Another big cost-saving factor is reducing the time it takes to discover the breach. Many breaches aren’t discovered until months after the breach occurred.

• Automatically apply patch updates regularly or deploy technology which removes the need for manual updating. This technology works by automatically identifying vulnerable applications and deploying the latest updates as they become available.
• Implement a regular backup process using a simple ‘one touch’ rollback system to allow organisations to automatically roll back and regain access to their data.

Effective from May 2018, the General Data Protection Regulation (GDPR) will make data breach reporting mandatory. Non-compliance with GDPR and its other requirements will result in a regulatory fine.
It might not be possible to completely prevent breaches, but the right preparation can drastically reduce the resulting cost.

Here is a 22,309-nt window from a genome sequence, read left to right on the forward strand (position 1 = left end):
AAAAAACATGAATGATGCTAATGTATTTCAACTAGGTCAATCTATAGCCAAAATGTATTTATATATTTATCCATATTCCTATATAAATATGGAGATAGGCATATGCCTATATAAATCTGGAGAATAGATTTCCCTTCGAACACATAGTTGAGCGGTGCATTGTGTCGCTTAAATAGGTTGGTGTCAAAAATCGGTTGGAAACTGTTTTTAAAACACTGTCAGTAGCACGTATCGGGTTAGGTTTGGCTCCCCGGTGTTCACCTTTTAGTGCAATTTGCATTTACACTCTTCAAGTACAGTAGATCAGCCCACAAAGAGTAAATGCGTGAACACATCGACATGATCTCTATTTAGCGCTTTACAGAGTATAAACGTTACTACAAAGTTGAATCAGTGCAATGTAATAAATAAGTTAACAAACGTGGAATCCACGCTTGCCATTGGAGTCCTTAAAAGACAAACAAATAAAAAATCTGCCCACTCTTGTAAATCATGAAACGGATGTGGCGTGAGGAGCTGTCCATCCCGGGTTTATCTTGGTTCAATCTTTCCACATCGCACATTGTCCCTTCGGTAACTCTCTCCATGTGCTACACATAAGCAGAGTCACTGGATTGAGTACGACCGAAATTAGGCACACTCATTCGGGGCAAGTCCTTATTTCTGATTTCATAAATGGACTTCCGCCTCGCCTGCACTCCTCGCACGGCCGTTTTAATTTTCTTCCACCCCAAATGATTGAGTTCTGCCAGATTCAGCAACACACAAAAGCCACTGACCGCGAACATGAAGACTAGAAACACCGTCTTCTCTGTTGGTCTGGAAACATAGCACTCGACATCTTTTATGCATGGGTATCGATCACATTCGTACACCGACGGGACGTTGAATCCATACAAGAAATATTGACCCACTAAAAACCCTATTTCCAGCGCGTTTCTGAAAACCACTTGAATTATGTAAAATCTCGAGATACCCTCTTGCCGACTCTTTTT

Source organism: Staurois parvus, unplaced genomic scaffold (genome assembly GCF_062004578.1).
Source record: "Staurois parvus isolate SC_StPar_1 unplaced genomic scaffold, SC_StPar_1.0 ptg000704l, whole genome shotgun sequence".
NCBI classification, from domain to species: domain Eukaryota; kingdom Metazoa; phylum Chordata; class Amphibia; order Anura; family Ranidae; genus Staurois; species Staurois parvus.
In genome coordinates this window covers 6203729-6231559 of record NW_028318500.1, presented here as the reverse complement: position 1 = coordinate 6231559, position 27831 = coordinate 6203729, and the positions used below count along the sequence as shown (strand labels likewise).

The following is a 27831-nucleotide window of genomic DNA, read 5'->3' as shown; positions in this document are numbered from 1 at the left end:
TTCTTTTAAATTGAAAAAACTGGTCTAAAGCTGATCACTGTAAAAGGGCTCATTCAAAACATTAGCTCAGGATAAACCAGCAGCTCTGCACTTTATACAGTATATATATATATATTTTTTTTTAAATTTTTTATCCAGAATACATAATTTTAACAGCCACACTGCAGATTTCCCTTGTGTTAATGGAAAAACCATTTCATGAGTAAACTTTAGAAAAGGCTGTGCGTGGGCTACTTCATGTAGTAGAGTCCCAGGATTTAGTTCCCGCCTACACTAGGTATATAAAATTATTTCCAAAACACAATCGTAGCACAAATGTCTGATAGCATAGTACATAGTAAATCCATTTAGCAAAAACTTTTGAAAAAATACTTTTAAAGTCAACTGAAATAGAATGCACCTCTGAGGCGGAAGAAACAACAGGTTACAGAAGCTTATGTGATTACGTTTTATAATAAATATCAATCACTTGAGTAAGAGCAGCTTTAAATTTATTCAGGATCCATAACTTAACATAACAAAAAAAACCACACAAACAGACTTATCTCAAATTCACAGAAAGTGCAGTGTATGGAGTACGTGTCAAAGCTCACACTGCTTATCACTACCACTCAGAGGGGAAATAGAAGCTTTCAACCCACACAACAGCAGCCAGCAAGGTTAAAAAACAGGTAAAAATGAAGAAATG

Get in touch with GAVS at https://www.gavstech.com/reaching-us/ to understand how to prevent data breaches and its cost associated consequences.

Pivotal Role of AI and Machine Learning in Industry 4.0 and Manufacturing

Industry 4.0 is a name given to the current trend of automation and data exchange in manufacturing technologies. It includes cyber-physical systems, the Internet of things, cloud computing and cognitive computing. Industry 4.0 is commonly referred to as the fourth industrial revolution.

Industry 4.0 is the paving the path for digitization of the manufacturing sector, where artificial intelligence (AI) and machine-learning based systems are not only changing the ways we interact with information and computers but also revolutionizing it.

Compelling reasons for most companies to shift towards Industry 4.0 and automate manufacturing include

  • Increase productivity